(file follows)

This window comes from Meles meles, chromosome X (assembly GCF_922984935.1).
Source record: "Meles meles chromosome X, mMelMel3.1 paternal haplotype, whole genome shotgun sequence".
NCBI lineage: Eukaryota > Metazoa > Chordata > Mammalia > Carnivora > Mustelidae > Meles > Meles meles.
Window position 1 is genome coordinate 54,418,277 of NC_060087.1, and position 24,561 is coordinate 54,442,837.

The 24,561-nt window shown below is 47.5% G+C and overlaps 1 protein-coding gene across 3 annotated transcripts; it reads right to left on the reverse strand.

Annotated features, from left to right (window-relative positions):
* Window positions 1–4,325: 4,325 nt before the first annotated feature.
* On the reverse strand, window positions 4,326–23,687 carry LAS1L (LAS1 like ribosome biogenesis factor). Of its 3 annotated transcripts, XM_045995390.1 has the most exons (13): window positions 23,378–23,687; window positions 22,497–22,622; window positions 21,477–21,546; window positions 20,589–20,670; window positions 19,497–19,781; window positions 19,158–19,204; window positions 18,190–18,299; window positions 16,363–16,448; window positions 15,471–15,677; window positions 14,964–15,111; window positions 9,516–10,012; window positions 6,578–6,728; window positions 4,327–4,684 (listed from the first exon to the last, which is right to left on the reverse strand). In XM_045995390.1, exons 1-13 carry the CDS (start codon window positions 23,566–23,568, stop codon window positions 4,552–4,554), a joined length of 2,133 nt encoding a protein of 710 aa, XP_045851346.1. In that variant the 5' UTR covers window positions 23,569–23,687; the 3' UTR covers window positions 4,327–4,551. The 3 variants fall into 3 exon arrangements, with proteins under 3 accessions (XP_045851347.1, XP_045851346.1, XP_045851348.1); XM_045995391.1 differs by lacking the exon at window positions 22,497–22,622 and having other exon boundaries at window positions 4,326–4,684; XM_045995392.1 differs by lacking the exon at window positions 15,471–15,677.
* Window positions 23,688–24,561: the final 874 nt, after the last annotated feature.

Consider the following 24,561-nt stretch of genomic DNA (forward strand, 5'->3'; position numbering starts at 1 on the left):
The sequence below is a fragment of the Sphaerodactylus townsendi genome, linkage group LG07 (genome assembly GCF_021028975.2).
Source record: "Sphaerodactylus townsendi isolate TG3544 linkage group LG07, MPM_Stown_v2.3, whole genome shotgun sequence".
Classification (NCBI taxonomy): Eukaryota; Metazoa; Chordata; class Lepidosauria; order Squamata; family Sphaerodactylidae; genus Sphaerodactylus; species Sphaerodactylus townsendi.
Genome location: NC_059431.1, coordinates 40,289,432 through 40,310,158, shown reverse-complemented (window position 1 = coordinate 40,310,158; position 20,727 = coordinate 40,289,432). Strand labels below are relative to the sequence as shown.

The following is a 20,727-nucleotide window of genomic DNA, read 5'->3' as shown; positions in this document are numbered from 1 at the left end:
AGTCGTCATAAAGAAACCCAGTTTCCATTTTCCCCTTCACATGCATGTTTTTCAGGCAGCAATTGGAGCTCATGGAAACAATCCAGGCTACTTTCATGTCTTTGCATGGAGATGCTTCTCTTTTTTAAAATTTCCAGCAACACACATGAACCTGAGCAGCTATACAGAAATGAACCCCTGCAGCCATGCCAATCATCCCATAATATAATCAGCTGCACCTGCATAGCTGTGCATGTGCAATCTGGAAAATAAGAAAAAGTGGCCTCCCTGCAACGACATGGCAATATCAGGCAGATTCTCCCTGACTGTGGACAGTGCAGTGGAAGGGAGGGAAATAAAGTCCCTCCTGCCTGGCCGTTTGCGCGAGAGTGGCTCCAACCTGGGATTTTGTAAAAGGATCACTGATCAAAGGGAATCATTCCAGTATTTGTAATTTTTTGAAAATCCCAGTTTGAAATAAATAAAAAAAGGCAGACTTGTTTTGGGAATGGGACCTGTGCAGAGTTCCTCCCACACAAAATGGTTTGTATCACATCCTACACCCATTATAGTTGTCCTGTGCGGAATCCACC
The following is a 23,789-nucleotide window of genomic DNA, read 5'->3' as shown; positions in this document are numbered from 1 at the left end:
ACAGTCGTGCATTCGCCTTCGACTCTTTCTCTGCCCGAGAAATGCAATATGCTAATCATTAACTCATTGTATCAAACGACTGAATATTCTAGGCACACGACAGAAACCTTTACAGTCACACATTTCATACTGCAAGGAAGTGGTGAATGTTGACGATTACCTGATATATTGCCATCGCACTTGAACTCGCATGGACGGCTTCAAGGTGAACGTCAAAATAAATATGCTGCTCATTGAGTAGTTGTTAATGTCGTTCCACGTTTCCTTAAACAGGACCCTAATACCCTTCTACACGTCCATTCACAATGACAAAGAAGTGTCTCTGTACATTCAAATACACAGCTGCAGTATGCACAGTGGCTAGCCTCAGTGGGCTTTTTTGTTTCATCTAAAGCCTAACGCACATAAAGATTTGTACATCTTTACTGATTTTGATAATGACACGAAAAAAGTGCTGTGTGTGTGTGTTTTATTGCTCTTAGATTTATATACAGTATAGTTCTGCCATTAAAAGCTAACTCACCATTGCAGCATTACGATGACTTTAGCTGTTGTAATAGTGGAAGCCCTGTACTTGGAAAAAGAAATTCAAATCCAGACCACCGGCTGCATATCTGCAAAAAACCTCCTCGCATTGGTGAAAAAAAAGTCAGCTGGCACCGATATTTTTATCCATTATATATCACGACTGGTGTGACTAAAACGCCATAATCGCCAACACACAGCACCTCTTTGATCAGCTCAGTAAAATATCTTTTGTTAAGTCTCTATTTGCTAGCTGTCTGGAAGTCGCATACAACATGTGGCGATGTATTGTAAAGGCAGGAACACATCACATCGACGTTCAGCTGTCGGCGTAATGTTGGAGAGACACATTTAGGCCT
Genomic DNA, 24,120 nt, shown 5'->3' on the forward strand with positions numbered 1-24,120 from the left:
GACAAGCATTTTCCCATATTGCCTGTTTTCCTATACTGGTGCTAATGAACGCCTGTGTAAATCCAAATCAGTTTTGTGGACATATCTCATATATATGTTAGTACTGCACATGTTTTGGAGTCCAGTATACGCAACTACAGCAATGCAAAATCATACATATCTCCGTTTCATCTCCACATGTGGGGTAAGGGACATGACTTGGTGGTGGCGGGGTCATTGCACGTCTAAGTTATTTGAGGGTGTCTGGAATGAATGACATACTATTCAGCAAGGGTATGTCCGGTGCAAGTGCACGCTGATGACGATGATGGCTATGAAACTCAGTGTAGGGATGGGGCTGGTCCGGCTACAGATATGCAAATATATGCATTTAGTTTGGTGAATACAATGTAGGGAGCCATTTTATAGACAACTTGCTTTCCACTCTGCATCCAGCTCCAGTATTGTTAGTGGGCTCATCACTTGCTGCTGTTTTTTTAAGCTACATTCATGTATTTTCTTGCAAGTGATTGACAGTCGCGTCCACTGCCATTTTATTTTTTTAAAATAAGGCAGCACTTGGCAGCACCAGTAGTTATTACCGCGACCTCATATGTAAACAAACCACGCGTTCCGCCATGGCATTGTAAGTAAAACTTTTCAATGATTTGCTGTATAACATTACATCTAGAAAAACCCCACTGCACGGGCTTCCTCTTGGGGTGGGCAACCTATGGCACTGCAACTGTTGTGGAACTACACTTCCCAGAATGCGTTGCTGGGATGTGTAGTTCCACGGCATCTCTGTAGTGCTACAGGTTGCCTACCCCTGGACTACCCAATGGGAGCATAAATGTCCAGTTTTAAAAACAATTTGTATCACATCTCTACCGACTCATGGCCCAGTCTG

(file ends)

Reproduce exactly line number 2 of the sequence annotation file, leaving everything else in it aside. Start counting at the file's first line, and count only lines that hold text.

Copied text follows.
Source record: "Meles meles chromosome X, mMelMel3.1 paternal haplotype, whole genome shotgun sequence".